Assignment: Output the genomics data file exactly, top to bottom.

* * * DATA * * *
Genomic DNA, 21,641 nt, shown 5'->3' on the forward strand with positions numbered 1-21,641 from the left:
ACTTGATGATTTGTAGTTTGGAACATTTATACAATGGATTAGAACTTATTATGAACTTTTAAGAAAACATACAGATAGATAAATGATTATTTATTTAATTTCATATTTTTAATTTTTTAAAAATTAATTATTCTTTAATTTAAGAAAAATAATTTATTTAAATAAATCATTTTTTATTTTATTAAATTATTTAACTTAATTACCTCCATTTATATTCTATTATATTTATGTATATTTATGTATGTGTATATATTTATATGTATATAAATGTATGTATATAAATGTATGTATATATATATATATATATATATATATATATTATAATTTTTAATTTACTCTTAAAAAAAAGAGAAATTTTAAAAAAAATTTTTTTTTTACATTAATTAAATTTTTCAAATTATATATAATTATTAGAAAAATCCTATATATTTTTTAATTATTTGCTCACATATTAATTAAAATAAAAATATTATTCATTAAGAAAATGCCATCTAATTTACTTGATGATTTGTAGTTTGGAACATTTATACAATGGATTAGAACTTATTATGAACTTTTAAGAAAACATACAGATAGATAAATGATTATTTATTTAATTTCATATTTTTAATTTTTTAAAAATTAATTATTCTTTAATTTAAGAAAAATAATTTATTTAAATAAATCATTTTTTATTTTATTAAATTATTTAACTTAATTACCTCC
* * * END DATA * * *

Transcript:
Genomic DNA, 21,641 nt, shown 5'->3' on the forward strand with positions numbered 1-21,641 from the left:
ACTTGATGATTTGTAGTTTGGAACATTTATACAATGGATTAGAACTTATTATGAACTTTTAAGAAAACATACAGATAGATAAATGATTATTTATTTAATTTCATATTTTTAATTTTTTAAAAATTAATTATTCTTTAATTTAAGAAAAATAATTTATTTAAATAAATCATTTTTTATTTTATTAAATTATTTAACTTAATTACCTCCATTTATATTCTATTATATTTATGTATATTTATGTATGTGTATATATTTATATGTATATAAATGTATGTATATAAATGTATGTATATATATATATATATATATATATATATATTATAATTTTTAATTTACTCTTAAAAAAAAGAGAAATTTTAAAAAAAATTTTTTTTTTACATTAATTAAATTTTTCAAATTATATATAATTATTAGAAAAATCCTATATATTTTTTAATTATTTGCTCACATATTAATTAAAATAAAAATATTATTCATTAAGAAAATGCCATCTAATTTACTTGATGATTTGTAGTTTGGAACATTTATACAATGGATTAGAACTTATTATGAACTTTTAAGAAAACATACAGATAGATAAATGATTATTTATTTAATTTCATATTTTTAATTTTTTAAAAATTAATTATTCTTTAATTTAAGAAAAATAATTTATTTAAATAAATCATTTTTTATTTTATTAAATTATTTAACTTAATTACCTCC